Hundreds of Syrians were killed early Wednesday morning in an alleged chemical weapons attack against the Syrian National Coalition in a suburb east of Damascus. President Bashar al-Assad's army denies that it used poisonous gas, however, and has suggested that rebel forces may have used chemical weapons themselves. The United Nations had arrived three days prior to lead an investigation of the ongoing civil war in the country.
Syria is one of few nations that are not a part of the international treaty that bans chemical weapons. The Syrian civil war suddenly escalated Wednesday morning with what might be considered the most deadly chemical weapons attack in history; although sources vary, as many as 1,300 people were killed in the attack, including women and children. Many are said to have died while in their homes.
Rebel forces say that the government attacked a suburb east of Damascus in the early morning, launching rockets filled with gas into the suburbs. While the investigation has only just begun, medical professionals have suggested that many of the victims are displaying symptoms which usually result from nerve gas exposure. According to Reuters, the Syrian government denied that they had used chemical weapons and called such allegations “illogical and fabricated.”
Because the U.N. had arrived in Syria just three days prior to the attack, some speculate that the rebel Syrian National Coalition is responsible for the alleged chemical weapons. Activists are accused of trying to cast a negative light on the Syrian government while the investigators from the United Nations were in the country; however, it is argued that the rebels would not have had access to poisonous gas. Many countries, including Assad’s allies, have requested that the United Nations investigate the allegations.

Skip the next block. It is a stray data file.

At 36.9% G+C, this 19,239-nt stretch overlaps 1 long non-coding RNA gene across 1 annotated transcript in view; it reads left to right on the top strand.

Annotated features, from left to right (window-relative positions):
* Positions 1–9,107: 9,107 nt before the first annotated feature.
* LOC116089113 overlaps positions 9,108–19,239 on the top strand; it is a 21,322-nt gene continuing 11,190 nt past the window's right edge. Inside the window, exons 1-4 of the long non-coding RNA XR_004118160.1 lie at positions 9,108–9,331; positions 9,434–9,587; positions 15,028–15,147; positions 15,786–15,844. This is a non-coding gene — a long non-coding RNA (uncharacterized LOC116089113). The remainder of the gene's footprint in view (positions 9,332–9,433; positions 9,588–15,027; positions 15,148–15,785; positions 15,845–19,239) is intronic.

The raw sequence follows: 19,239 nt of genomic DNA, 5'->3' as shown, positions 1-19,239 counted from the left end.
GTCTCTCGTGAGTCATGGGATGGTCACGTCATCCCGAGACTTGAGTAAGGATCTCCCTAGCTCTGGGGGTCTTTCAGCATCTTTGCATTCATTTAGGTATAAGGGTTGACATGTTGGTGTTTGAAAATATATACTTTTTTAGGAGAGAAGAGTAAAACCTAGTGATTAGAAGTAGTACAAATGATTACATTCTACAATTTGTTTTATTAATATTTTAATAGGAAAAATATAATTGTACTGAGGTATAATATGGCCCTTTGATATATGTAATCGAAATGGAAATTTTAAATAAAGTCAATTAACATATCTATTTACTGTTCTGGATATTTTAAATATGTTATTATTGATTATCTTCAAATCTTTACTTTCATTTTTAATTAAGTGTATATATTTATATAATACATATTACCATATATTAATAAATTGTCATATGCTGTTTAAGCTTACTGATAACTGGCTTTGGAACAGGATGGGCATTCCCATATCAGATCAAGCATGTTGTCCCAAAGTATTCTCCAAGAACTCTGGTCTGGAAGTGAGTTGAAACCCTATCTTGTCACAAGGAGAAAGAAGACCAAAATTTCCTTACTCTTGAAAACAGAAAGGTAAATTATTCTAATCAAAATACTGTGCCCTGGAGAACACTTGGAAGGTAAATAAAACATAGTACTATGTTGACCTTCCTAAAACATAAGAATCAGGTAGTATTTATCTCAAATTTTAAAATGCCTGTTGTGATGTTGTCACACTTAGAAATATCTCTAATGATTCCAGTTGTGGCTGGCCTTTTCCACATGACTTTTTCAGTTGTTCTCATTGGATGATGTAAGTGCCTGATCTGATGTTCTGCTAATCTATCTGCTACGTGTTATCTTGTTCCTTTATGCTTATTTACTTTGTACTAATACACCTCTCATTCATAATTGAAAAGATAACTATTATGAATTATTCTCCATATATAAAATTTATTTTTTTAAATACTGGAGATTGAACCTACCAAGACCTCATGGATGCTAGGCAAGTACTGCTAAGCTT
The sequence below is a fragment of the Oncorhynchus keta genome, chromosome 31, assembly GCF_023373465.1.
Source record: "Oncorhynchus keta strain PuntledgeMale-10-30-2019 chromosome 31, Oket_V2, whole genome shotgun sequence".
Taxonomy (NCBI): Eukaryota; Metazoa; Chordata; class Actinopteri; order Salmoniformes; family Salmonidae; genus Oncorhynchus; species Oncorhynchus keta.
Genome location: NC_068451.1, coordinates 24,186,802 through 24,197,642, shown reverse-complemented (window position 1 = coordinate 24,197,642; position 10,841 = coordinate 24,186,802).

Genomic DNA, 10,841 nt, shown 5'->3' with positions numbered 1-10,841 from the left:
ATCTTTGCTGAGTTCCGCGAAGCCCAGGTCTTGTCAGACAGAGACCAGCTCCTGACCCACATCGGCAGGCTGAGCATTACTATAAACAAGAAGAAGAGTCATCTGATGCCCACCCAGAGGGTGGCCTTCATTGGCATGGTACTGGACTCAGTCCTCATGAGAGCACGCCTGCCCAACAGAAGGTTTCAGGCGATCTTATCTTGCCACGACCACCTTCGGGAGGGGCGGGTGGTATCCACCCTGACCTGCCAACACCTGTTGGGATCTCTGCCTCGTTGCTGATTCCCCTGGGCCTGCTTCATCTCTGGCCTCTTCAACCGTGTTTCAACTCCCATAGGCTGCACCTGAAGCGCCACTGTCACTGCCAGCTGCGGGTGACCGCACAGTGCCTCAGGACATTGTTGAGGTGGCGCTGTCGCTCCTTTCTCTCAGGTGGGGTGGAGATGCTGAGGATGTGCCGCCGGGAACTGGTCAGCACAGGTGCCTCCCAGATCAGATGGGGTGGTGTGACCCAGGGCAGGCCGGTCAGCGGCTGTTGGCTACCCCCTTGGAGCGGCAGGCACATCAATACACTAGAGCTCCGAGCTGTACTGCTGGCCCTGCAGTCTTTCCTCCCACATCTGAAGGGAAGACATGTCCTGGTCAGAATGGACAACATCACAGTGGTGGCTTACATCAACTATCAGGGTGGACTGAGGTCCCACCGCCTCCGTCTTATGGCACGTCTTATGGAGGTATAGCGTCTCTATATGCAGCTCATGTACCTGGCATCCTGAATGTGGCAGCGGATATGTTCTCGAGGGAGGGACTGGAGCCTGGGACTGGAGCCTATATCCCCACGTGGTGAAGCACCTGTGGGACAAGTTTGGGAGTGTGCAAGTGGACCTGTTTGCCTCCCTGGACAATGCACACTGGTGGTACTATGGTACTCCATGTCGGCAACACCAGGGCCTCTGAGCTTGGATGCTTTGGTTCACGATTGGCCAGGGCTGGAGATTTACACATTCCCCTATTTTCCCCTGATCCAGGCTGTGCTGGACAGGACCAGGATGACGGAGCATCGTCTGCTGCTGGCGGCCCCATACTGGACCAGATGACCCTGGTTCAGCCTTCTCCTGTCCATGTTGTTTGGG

“This is a chance for the (U.N. inspectors) to see with their own eyes this massacre and know that this regime is a criminal one," said Syrian National Coalition leader Ahmed Jarba. United States President Barack Obama had previously warned the Syrian government that using chemical weapons would be crossing a “red line.” However, U.S. Gen. Martin Dempsey has said that the U.S. will not take military action as of yet, and believes that violence would continue even if Assad’s governance came to an end.
U.N. chemical weapons investigators have been dispatched to the area. White House spokesman Josh Earnest has concluded that the Syrian government out to help facilitate the investigation if it truly has “nothing to hide.”